19 September 2022

Top Defence officials 'kept in dark' about Morrison's plan to scrap French subs

| Chris Johnson
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Scott Morrison

Scott Morrison kept senior Defence personnel in the dark over his decision to scrap the French subs contract, an insider’s appraisal says. Photo: File.

Scott Morrison cancelled the French submarines contract on a false premise and without even letting the contract manager in the Department of Defence know he was preparing to do it, according to an insider’s secret appraisal.

A confidential document leaked to the ABC on the one-year anniversary of the contract’s cancellation reveals the former prime minister used spurious grounds to end the deal with French submarine builder Naval Group and that almost no one inside Defence was aware it was being scrapped in favour of the AUKUS agreement.

The document was written by former Defence deputy secretary Kim Gillis, who was part of the government’s negotiations team and who subsequently (after retirement) joined the board of Naval Group Australia.

It appears to be a summary of events from his perspective prepared for Naval Group staff and others involved in the dumped project.

In its 10 pages, the report claims the excuses the former government gave of cost and schedule blowouts were overstated and based on a series of misunderstandings.

“There has been much media commentary about the program, particularly in relation to cost and schedule blowouts, and this has only grown since the AUKUS announcement was made,” Mr Gillis wrote.

“I want to say that this reporting is quite wrong and devalues the achievements and tremendous work by our teams in Australia and France and, not to be forgotten, Defence’s own project team.”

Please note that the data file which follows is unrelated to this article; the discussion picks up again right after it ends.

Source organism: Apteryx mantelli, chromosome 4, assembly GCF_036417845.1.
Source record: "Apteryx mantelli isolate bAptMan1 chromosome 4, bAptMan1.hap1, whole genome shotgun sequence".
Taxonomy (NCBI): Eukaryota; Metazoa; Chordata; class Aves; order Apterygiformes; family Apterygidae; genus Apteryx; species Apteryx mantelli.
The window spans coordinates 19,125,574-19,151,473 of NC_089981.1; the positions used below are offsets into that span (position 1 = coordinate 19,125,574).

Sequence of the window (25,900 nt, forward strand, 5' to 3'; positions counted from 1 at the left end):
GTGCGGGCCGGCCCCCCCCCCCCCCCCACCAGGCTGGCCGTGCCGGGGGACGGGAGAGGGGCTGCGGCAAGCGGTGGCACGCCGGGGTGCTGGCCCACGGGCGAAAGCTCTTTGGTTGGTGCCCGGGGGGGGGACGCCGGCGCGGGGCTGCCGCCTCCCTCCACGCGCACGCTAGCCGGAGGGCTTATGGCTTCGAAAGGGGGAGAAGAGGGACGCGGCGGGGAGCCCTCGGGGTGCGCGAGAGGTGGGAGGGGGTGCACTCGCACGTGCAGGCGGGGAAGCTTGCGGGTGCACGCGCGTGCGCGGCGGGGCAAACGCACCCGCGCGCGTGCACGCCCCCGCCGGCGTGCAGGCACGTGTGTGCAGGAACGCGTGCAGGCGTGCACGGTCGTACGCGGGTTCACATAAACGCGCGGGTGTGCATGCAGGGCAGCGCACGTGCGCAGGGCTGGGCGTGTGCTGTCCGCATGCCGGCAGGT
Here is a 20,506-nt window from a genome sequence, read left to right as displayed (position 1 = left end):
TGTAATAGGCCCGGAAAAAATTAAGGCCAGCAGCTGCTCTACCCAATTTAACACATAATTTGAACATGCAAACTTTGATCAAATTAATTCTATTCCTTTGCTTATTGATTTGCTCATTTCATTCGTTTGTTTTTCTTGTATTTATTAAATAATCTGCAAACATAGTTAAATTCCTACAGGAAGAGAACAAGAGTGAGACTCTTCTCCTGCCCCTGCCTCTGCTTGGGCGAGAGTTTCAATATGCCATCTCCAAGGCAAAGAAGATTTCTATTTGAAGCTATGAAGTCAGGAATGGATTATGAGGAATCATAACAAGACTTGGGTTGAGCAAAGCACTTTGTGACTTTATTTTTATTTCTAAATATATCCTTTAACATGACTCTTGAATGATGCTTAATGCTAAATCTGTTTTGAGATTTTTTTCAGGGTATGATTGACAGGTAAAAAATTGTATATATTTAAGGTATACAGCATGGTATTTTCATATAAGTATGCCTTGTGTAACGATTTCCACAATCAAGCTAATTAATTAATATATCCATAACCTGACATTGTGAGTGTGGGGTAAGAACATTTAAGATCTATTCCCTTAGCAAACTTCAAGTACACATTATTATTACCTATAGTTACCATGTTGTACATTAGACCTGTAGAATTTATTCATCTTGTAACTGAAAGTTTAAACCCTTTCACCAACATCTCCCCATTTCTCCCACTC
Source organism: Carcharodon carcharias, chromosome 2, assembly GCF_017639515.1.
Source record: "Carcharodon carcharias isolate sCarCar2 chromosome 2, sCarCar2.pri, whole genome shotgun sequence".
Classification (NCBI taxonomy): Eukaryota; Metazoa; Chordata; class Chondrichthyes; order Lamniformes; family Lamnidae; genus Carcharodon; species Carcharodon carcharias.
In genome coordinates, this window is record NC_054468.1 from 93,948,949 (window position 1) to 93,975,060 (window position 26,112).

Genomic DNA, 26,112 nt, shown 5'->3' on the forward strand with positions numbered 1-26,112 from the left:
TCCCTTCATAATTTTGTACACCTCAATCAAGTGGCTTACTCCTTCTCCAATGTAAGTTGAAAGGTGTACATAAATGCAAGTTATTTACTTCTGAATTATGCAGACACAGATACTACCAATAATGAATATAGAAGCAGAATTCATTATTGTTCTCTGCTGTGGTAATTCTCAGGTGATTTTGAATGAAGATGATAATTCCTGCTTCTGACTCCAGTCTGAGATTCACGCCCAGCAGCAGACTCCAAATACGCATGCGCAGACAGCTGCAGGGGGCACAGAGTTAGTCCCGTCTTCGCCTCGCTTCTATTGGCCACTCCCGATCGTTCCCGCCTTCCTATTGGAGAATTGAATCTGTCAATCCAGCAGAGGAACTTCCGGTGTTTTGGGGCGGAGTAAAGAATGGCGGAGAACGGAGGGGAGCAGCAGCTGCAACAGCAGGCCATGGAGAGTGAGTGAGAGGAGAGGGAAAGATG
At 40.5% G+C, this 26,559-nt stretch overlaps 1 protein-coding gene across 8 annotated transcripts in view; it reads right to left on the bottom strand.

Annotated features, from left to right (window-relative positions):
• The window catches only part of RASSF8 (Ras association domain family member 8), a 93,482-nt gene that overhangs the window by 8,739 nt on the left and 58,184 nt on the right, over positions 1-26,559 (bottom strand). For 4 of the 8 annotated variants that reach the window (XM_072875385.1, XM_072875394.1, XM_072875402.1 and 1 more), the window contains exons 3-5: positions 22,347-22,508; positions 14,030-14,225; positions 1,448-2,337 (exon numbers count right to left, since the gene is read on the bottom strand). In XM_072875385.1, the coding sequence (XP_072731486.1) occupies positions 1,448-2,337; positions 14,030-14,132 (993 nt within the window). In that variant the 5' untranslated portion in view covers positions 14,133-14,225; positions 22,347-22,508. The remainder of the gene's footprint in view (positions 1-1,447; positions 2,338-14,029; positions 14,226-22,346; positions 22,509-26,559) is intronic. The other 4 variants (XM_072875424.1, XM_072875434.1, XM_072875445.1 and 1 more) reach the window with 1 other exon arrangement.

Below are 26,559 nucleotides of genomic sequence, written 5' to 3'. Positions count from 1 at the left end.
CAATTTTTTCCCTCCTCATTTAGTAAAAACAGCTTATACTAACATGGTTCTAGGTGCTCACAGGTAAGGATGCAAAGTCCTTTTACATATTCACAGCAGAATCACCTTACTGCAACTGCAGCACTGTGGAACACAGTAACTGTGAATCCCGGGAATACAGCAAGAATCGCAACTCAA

READ ALSO Decision to torpedo French deal leaves Australia with a submarine gap

In cancelling the contract a year ago, Mr Morrison suggested targets were not being met.

“I made very clear what the timeline was, and why I believed that we had made very clear that there were very significant issues about us moving forward with this contract,” he told the media.

“Australia made the decision not to go ahead with a contract for a submarine that was not going to do the job that Australia needed to do and I’ll never make any apologies for that decision.”

That decision sparked a diplomatic row between Australia and France that is only now beginning to heal with the election of Anthony Albanese’s Labor government.

Mr Gillis’s document states that Naval Group was forced to agree to provide stipulated Australian material and components in the submarines – 60 per cent local content – but was not allowed to assess whether these parts could even be manufactured here.

Perhaps most damning is the revelation that Defence’s own team dealing with the contract was kept completely unaware that preparations were underway to dump it – at a subsequent cost of $830 million to the Australian taxpayer.

“It seems clear that the contractual team that was working with us on a day-to-day basis was kept in as much dark as the Naval Group Australia and French boards were,” he writes.

“In any contract, you will hear noises, rumours and sometimes misinformation. The only thing that you should be able to rely on is what the Commonwealth contract manager actually says or more importantly puts in writing.

“I believe it is totally unacceptable when the Commonwealth contract manager is excluded from discussions regarding the termination of the contract for what now appears to be six or more months.

“The problem was that there was an alternate strategy being developed behind closed doors and outside the accepted contractual processes.”

Region has contacted a number of Defence sources involved in the scrapped project. They appeared to support this version of events.